Speak dog like this vocal English Cocker Spaniel. Image by master1305 on Freepik

How to Speak Dog: A Simple Guide


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How many times have you wished you understood dog body language and how to speak dog? 💬 You probably even wonder whether your dog really understands what you’re saying. Is it odd that they come immediately when you say “treat”, but not when you say “broccoli”? 🥦 Dog owners will attest to their canines having an entire language, including a dog body language, and they’re constantly communicating with us….or trying to!

From playful growls to ‘that’s definitely an intruder’ barks (spoiler: it’s rarely an intruder) our pawdyguards definitely know how to get vocal. Plus there are the signs that we hopefully already understand, like wagging tails or the playful bow.

For most owners, knowing the basics is fine. But for those who want to speak dog a little more fluently, we’re here. We’re not promising you’ll be the next Dr. Doolittle, but we can help you understand a little bit more of what your dog is telling you.

Now, if we could just figure out how to get them to understand when the humans say no.

Do dogs really understand what you’re saying?

If you’ve been stuck at home next to a bored dog or know when the delivery man is here because your dogs erupt in a chorus of barks (find out here: why do dogs bark?), you’ll know that they make a lot (!) of noises.

For an idea of how vocal dogs can be, check out this viral ‘talking dogs’ video:

A quick ‘speak dog’ guide to their vocal range

As your dog finds its voice in your household, you’ll experience all sorts of funny moments (and sentimental ones).

Dogs are adorable, affectionate, ready to communicate playmates who know the difference between a puppychino and a trip to the vet. If the vet gets involved, you’ll get an earful from Sir Bark-a-lot and some ruff dog body language to boot. (Check out these dog-friendly coffee shops so your pup won’t complain that you’re going out for a cuppa with pals and he’s not.)

This is a fascinating Guinness World Records fact: the New Guinea singing dog, AKA Canis familiaris hallstromi, is the dog with the most versatile vocal ability. Instead of barking, this singing dog makes yodel-like vocal sounds! Some folks prefer to describe it as a mix between a wolf’s howl and a whale song. At least we now know who’s going to woof their way to fame at the doggo version of New Zealand’s Got Talent auditions.

Back to your not so talented doggo, understanding what they want is key to a healthy doggo-pawrent relationship. Here’s a quick guide to the vocal range of your dog…

Speak dog – Howling

If you’ve ever owned some kind of hound like a Beagle or a Basset Hound, you’ll know aaaalll about the different types of howls. The Hound breed group of dogs – one of the seven groups – simply tend to howl more often.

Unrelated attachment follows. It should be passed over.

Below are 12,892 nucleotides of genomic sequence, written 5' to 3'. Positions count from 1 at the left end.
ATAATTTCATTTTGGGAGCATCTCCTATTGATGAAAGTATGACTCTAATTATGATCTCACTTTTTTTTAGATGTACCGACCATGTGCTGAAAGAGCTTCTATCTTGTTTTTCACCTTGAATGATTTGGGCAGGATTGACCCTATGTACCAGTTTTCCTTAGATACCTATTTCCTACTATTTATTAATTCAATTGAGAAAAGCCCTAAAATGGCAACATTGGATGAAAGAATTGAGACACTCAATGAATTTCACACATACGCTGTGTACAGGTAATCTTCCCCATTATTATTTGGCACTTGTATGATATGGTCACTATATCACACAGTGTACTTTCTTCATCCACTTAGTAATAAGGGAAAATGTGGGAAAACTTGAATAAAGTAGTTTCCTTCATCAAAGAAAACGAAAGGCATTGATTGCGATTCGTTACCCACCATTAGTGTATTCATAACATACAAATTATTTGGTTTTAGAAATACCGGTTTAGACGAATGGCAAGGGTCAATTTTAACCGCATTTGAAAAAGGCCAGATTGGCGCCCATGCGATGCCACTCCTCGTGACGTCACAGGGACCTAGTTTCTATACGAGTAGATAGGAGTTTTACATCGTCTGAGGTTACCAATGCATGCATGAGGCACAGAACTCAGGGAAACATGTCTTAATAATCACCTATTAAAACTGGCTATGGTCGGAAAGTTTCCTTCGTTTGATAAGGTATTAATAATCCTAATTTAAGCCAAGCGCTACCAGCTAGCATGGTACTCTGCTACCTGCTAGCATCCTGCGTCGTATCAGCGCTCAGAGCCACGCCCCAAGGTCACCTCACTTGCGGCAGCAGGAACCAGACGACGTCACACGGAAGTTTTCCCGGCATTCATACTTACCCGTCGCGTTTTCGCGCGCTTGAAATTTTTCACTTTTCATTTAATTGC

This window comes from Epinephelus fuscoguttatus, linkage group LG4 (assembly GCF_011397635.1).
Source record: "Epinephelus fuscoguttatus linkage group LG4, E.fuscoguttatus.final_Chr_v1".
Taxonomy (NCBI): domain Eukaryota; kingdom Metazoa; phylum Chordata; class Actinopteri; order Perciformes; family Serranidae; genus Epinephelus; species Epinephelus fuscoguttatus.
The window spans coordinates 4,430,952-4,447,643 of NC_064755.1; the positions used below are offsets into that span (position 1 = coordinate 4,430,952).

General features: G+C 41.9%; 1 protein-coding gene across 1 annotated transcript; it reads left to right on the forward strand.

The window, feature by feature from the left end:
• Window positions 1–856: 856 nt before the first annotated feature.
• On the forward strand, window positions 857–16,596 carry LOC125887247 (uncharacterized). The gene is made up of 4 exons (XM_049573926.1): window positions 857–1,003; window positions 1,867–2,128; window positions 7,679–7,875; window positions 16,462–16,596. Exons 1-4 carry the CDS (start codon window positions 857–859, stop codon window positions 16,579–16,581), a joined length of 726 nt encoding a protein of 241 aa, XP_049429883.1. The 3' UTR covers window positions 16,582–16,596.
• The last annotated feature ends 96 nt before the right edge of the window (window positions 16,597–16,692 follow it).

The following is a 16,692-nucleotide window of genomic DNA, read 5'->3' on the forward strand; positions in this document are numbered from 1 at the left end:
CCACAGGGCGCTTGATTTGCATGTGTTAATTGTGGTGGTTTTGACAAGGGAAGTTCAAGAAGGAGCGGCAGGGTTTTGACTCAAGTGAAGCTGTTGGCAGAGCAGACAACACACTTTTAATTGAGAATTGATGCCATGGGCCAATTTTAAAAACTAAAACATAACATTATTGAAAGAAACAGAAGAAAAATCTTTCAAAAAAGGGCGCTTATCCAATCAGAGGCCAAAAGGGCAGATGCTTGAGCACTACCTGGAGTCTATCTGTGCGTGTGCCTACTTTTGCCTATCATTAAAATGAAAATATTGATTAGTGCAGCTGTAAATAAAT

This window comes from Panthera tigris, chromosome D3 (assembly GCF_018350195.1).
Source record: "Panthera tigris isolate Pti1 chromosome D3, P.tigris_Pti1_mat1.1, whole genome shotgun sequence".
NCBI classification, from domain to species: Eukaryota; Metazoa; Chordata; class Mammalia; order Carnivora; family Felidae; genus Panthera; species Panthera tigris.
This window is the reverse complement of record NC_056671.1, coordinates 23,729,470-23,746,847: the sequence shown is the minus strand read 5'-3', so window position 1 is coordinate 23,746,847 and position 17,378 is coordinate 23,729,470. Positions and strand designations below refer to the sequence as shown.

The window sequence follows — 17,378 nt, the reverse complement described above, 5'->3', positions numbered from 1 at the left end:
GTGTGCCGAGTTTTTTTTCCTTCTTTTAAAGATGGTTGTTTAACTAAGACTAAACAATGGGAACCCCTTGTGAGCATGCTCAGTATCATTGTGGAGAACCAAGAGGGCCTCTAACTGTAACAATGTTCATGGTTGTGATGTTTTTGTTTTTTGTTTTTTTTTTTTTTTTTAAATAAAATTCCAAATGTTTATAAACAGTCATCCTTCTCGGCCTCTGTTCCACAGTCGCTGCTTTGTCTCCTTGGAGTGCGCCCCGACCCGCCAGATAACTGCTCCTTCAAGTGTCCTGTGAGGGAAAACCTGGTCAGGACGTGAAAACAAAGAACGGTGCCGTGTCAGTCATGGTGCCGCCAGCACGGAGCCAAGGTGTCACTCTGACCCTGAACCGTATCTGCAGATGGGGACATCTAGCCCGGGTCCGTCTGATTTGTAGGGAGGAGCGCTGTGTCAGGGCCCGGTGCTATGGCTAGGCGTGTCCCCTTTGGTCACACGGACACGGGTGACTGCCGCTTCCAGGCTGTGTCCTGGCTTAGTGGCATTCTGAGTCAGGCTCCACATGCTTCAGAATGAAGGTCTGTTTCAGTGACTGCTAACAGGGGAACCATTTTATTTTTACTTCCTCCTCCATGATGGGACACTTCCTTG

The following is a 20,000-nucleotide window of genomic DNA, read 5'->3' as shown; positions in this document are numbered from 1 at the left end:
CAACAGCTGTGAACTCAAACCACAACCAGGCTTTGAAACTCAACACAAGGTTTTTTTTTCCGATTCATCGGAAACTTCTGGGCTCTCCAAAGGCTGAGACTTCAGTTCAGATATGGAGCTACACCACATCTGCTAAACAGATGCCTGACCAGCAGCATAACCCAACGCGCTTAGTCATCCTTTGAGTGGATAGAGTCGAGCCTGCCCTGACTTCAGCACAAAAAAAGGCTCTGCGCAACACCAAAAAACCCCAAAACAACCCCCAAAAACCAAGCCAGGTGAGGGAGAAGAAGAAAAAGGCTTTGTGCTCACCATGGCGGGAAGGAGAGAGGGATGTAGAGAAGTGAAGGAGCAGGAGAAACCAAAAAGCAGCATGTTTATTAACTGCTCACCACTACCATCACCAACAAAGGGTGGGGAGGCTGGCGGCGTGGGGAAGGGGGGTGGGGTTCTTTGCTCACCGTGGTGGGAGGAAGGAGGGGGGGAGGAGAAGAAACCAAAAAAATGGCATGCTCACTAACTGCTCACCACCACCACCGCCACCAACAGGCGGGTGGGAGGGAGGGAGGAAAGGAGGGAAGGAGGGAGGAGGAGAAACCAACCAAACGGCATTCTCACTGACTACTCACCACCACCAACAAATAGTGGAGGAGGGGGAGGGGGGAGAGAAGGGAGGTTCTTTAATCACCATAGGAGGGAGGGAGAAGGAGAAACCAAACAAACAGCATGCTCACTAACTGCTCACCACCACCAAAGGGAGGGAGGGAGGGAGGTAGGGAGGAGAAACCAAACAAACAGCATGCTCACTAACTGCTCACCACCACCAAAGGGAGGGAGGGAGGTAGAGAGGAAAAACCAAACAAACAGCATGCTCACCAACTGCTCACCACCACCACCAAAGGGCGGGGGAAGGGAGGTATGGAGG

What does howling mean in the world of dog communication?

Howls can mean lots of different things, the same way that shouting can for people.

A howl might be a call to other dogs they don’t have sight of or can’t reach. It could also be a sign of sadness or distress, such as when a dog is hurt or when they’re bored and lonely at home.

And, you’ll have noticed that a howling dog quickly turns into a howling dog choir. There’s quite a strong sign of canine affiliation associated with howling.

This vocal Gordon Setter knows how to speak dog fluently.

Speak dog – Growling

A lot of people assume that a dog growling means they’re feeling threatened or are aggressive. That can be the case, but not necessarily.

Growls actually form quite a large part of dog communication. And they can mean more than just ‘get away!’ If you’ve ever watched boisterous dogs playing with each other, there’s often a lot of growling involved. It’s a bit like kids yelling at each other in excitement on the playground.

It’s all in the pitch

When it comes to growling, pitch is important. Knowing the different growls your dog has will go a long way to helping you speak dog properly. For example, a medium-pitch growl is probably a playful rather than warning growl.

A low-pitched growl is more likely to be a warning for someone to back off or stay away. In this case, it’s obviously much better for your dog to express themselves vocally rather than physically. Read more about dog growling here.

Interestingly, the American Kennel Club did a study showing that when warning growls were played over a speaker, dogs avoided grabbing a desirable bone. However, they happily went after the bone when the speaker was playing ‘play growls’.

This Golden Retriever understands as her pawrent speaks dog.

Speak dog – Whining

The whine is your dog’s go-to for a huge amount of feelings and messages. It could mean they’re excited, scared, stressed, or asking for something. Sometimes a whine can even be a positive thing like a puppy proudly showing you that he went outside to do his business.